Repsol said last month that drilling had been suspended after the company spent $27 million on the well. Co-owners of the block are Vietnam’s state oil firm and Mubadala Development Co of the United Arab Emirates.

The block lies inside the U-shaped “nine-dash line” that marks the area that China claims in the sea.

China had urged a halt to the exploration work and a diplomatic source with direct knowledge of the situation said that the decision to suspend drilling was taken after a Vietnamese delegation visited Beijing.

Oil workersGETTY STOCK IMAGE

Drilling was suspended after pressure from China

Deepsea Metro I shipODFJELL DRILLING

Deepsea Metro I ship used by Norway’s Odfjell Drilling Ltd

Vietnam has never confirmed that drilling started or that it was suspended, but last month defended its right to explore in the area.

Vietnam has emerged as the most vocal opponent of Chinese claims in the South China Sea, where more than $3 trillion in cargo passes every year, and China was also angered by Vietnam’s stand at a regional meeting last week.Vietnam held out for language that noted concern about island-building and criticised militarisation in South China Sea in the communique from foreign ministers of the Association of South East Asian Nations (ASEAN).

http://www.express.co.uk/news/world/840774/china-vietnam-row-oil-ship-deepsea-metro-I-malaysia

Related:

Image may contain: ocean, water and outdoor

Deepsea Metro I

Image may contain: sky and outdoor

Chinese H-6 bomber

 (Is the Philippines just a pawn for China now?)

The ONLY TRULY JOYFUL FACES at the ASEAN conference were provided by North Korean Foreign Minister Ri Yong Ho, left, and his Chinese counterpart Wang Yi.  (AP Photo/Bullit Marquez)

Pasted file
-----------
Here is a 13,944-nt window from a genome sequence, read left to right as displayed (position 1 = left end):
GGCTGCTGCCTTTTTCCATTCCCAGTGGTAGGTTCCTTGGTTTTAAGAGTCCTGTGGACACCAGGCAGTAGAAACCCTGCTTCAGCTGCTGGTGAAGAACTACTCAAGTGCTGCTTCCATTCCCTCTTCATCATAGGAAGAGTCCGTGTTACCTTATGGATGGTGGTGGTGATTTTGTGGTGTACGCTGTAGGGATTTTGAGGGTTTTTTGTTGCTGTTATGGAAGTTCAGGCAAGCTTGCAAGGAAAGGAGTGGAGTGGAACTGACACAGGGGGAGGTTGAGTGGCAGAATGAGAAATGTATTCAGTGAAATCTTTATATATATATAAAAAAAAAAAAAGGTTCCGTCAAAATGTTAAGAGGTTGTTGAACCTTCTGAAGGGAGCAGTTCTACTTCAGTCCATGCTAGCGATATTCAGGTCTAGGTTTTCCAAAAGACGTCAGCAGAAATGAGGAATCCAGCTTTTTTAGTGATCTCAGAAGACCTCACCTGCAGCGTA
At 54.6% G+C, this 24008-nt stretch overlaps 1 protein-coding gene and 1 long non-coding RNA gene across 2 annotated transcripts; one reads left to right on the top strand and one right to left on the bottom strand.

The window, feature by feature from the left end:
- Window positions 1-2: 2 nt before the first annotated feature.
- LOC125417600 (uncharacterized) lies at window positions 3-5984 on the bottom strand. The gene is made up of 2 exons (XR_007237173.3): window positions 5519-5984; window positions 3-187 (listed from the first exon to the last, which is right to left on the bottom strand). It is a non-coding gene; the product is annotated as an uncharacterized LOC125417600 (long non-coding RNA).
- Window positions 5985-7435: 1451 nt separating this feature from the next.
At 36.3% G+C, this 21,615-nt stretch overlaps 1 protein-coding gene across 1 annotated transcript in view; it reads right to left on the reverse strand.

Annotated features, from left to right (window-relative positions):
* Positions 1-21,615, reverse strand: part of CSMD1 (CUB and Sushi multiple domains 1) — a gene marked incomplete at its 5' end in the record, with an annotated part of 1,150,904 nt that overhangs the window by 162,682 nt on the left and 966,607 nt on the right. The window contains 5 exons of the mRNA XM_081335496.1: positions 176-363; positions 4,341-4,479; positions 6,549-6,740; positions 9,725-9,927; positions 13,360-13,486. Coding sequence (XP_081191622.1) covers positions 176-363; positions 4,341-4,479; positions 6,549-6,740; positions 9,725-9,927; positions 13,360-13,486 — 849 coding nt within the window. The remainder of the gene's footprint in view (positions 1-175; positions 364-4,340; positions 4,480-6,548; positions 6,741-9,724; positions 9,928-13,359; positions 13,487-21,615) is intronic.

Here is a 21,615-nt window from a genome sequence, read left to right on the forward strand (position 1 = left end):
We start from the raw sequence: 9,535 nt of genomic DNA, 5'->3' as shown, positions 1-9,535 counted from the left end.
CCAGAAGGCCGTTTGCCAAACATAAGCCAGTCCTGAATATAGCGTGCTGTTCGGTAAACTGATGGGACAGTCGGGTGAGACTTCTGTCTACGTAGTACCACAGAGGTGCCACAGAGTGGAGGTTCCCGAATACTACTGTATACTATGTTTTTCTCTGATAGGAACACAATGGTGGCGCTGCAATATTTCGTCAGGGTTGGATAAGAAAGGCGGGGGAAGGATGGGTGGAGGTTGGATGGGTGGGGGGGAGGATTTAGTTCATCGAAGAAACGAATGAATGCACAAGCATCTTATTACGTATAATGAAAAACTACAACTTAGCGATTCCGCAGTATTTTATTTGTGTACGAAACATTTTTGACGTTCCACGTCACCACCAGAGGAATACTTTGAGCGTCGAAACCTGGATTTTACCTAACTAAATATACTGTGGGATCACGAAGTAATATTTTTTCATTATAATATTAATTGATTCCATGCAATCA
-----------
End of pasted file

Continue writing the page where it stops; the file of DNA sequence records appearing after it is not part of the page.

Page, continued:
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Best search terms: ,  

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China says it has sovereignty over all the South China Sea north of its “nine dash line.” On July 12, 2016, the Permanent Court of Arbitration in The Hague said this claim by China was not valid. But China chose to ignore international law.

South China Sea: Vietnam takes up fight against China

August 15, 2017

Updated 11:32 PM ET, Mon August 14, 2017

Gregory B. Poling is director of the Asia Maritime Transparency Initiative and a fellow with the Southeast Asia Program at the Washington-based Center for Strategic and International Studies. The opinions expressed here are solely his.

(CNN)When it comes to the disputed waters of the South China Sea, Vietnam’s leaders must feel very lonely these days.

Their fellow Southeast Asian claimants have either reversed course after years of escalating tensions with Beijing, or are keeping their heads down and letting Hanoi take up the fight.
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In June, the Vietnamese government refused a Chinese demand to halt drilling by a subsidiary of Spanish company Repsol in an oil and gas block on Vanguard Bank—an area of the seabed that, as far as international law is concerned, is undisputedly Vietnam’s.
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Now Vietnam could be on the hook to Repsol for hundreds of millions of dollars and it will have a hard time convincing other companies that any of its offshore contracts are a smart bet.
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Repsol didn’t respond to a CNN request for comment, and Vietnam’s Foreign Ministry said its oil and gas activities take place in waters entirely within its sovereign rights.
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Military bases destroy reefs in S. China Sea

 http://www.cnn.com/2017/08/14/opinions/vietnam-south-china-sea-gregory-poling/index.html
Military bases destroy reefs in S. China Sea 03:29

Deafening silence

How did Vietnam’s neighbors and the international community respond to this act of bullying by China? With deafening silence.